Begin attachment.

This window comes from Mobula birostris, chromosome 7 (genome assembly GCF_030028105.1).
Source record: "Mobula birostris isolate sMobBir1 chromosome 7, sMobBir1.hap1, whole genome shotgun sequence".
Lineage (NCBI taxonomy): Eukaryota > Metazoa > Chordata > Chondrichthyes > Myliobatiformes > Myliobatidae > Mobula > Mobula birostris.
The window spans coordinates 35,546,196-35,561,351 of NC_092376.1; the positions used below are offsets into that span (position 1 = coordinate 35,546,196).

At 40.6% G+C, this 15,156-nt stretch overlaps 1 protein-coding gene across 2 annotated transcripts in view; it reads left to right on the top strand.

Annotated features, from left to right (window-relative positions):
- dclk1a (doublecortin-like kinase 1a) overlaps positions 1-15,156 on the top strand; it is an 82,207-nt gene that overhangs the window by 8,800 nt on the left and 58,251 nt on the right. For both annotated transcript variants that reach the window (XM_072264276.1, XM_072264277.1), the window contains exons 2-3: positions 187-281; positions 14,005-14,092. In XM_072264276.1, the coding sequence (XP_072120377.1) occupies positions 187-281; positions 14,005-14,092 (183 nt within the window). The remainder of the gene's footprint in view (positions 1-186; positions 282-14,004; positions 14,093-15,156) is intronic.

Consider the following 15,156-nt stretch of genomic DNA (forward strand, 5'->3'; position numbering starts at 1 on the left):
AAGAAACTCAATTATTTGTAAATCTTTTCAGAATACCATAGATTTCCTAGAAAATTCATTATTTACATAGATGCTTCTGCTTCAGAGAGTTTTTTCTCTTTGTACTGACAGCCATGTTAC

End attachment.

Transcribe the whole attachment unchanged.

This window comes from Mobula birostris, chromosome 7 (genome assembly GCF_030028105.1).
Source record: "Mobula birostris isolate sMobBir1 chromosome 7, sMobBir1.hap1, whole genome shotgun sequence".
Lineage (NCBI taxonomy): Eukaryota > Metazoa > Chordata > Chondrichthyes > Myliobatiformes > Myliobatidae > Mobula > Mobula birostris.
The window spans coordinates 35,546,196-35,561,351 of NC_092376.1; the positions used below are offsets into that span (position 1 = coordinate 35,546,196).

At 40.6% G+C, this 15,156-nt stretch overlaps 1 protein-coding gene across 2 annotated transcripts in view; it reads left to right on the top strand.

Annotated features, from left to right (window-relative positions):
- dclk1a (doublecortin-like kinase 1a) overlaps positions 1-15,156 on the top strand; it is an 82,207-nt gene that overhangs the window by 8,800 nt on the left and 58,251 nt on the right. For both annotated transcript variants that reach the window (XM_072264276.1, XM_072264277.1), the window contains exons 2-3: positions 187-281; positions 14,005-14,092. In XM_072264276.1, the coding sequence (XP_072120377.1) occupies positions 187-281; positions 14,005-14,092 (183 nt within the window). The remainder of the gene's footprint in view (positions 1-186; positions 282-14,004; positions 14,093-15,156) is intronic.

Consider the following 15,156-nt stretch of genomic DNA (forward strand, 5'->3'; position numbering starts at 1 on the left):
AAGAAACTCAATTATTTGTAAATCTTTTCAGAATACCATAGATTTCCTAGAAAATTCATTATTTACATAGATGCTTCTGCTTCAGAGAGTTTTTTCTCTTTGTACTGACAGCCATGTTAC